The University of Manchester has become an officially-accredited Living Wage employer, after the pressure of a sustained campaign from students.
By becoming accredited with the foundation, organisations commit to paying its employees a minimum of £9 per hour.
The university claims that it already paid staff more than the hourly rate recommended by the Living Wage Foundation (LWF), but claimed that membership offered a host of other benefits, including generous pensions and occupational sick pay.
The university helped LWF reach a milestone, as it became the 5,000th national organisation to be granted Living Wage status.
Mayor Andy Burnham expressed his content that the university had reached LWF status, but was clear that there was more work to do to spread equal pay.
“It’s great to see an organisation as high-profile as the University of Manchester become the latest Living Wage employer in the city-region.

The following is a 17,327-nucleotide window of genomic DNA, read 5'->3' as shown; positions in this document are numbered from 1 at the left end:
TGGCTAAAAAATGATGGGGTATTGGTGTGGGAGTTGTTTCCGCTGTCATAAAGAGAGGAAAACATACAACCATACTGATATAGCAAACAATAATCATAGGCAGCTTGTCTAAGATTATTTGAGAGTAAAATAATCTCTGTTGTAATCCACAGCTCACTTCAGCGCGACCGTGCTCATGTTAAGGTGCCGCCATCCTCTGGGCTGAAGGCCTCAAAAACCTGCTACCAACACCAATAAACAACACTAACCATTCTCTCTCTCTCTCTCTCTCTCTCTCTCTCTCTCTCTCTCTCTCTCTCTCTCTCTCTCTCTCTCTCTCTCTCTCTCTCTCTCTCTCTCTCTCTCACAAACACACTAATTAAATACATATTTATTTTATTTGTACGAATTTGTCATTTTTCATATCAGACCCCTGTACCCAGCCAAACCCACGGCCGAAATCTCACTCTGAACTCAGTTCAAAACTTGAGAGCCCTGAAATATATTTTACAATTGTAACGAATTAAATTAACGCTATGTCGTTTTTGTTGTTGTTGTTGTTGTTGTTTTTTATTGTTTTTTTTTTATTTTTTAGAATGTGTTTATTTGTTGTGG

“As good as this news is, there are still too many workers who are paid less than the real Living Wage struggling to keep their heads above water. In the North West alone, around a quarter of all workers earn below the real Living Wage, with about 265,000 people in Greater Manchester earning too little to live on.
“In one of the world’s richest nations, it should be a source of national shame that so many working people are worrying about putting food on the table, with some forced to use foodbanks.”
Meanwhile, Vice-Chancellor Nancy Rothwell praised the social responsibility of the university in seeking LWF status.
“Social responsibility is a core goal of our university, and by becoming accredited with the LWF we have a real opportunity to influence policy in a national forum and have conversations about the benefits that good pay and working conditions bring to individuals and wider society.”